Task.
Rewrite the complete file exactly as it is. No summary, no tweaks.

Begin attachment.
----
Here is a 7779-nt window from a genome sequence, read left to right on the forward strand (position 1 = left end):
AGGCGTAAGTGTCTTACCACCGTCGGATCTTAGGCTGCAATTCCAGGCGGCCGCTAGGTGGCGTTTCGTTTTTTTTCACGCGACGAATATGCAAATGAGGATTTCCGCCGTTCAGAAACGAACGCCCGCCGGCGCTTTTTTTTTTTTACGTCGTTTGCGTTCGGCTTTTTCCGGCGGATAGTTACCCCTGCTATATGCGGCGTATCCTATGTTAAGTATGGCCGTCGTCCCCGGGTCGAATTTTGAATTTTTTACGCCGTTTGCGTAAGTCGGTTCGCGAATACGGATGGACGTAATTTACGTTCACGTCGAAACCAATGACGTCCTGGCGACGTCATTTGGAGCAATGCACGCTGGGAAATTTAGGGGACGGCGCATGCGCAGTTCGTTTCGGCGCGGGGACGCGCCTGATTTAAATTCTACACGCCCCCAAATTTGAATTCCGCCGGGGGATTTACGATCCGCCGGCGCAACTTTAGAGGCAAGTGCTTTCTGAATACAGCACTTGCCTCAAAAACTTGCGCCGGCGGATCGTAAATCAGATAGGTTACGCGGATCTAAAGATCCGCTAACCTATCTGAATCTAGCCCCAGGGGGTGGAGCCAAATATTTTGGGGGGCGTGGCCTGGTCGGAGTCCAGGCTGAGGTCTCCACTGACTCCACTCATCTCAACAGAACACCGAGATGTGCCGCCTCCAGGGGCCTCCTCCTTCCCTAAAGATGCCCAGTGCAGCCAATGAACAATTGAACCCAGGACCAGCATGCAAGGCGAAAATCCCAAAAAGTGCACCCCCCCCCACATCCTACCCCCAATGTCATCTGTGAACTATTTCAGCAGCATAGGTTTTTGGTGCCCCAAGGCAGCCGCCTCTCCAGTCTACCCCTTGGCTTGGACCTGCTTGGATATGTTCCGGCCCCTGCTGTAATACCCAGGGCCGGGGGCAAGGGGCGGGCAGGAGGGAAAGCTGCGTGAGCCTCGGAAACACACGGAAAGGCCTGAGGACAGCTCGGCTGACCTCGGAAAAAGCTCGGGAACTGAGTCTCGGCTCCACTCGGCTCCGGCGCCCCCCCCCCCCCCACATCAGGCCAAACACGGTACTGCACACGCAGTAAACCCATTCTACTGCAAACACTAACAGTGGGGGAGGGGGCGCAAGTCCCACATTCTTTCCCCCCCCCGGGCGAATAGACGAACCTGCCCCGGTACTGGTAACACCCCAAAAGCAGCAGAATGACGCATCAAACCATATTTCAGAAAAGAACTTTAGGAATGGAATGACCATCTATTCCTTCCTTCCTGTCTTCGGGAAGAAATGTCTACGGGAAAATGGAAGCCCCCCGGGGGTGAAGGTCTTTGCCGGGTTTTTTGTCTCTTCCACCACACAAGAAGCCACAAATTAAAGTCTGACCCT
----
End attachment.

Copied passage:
Here is a 7779-nt window from a genome sequence, read left to right on the forward strand (position 1 = left end):
AGGCGTAAGTGTCTTACCACCGTCGGATCTTAGGCTGCAATTCCAGGCGGCCGCTAGGTGGCGTTTCGTTTTTTTTCACGCGACGAATATGCAAATGAGGATTTCCGCCGTTCAGAAACGAACGCCCGCCGGCGCTTTTTTTTTTTTACGTCGTTTGCGTTCGGCTTTTTCCGGCGGATAGTTACCCCTGCTATATGCGGCGTATCCTATGTTAAGTATGGCCGTCGTCCCCGGGTCGAATTTTGAATTTTTTACGCCGTTTGCGTAAGTCGGTTCGCGAATACGGATGGACGTAATTTACGTTCACGTCGAAACCAATGACGTCCTGGCGACGTCATTTGGAGCAATGCACGCTGGGAAATTTAGGGGACGGCGCATGCGCAGTTCGTTTCGGCGCGGGGACGCGCCTGATTTAAATTCTACACGCCCCCAAATTTGAATTCCGCCGGGGGATTTACGATCCGCCGGCGCAACTTTAGAGGCAAGTGCTTTCTGAATACAGCACTTGCCTCAAAAACTTGCGCCGGCGGATCGTAAATCAGATAGGTTACGCGGATCTAAAGATCCGCTAACCTATCTGAATCTAGCCCCAGGGGGTGGAGCCAAATATTTTGGGGGGCGTGGCCTGGTCGGAGTCCAGGCTGAGGTCTCCACTGACTCCACTCATCTCAACAGAACACCGAGATGTGCCGCCTCCAGGGGCCTCCTCCTTCCCTAAAGATGCCCAGTGCAGCCAATGAACAATTGAACCCAGGACCAGCATGCAAGGCGAAAATCCCAAAAAGTGCACCCCCCCCCACATCCTACCCCCAATGTCATCTGTGAACTATTTCAGCAGCATAGGTTTTTGGTGCCCCAAGGCAGCCGCCTCTCCAGTCTACCCCTTGGCTTGGACCTGCTTGGATATGTTCCGGCCCCTGCTGTAATACCCAGGGCCGGGGGCAAGGGGCGGGCAGGAGGGAAAGCTGCGTGAGCCTCGGAAACACACGGAAAGGCCTGAGGACAGCTCGGCTGACCTCGGAAAAAGCTCGGGAACTGAGTCTCGGCTCCACTCGGCTCCGGCGCCCCCCCCCCCCCCACATCAGGCCAAACACGGTACTGCACACGCAGTAAACCCATTCTACTGCAAACACTAACAGTGGGGGAGGGGGCGCAAGTCCCACATTCTTTCCCCCCCCCGGGCGAATAGACGAACCTGCCCCGGTACTGGTAACACCCCAAAAGCAGCAGAATGACGCATCAAACCATATTTCAGAAAAGAACTTTAGGAATGGAATGACCATCTATTCCTTCCTTCCTGTCTTCGGGAAGAAATGTCTACGGGAAAATGGAAGCCCCCCGGGGGTGAAGGTCTTTGCCGGGTTTTTTGTCTCTTCCACCACACAAGAAGCCACAAATTAAAGTCTGACCCT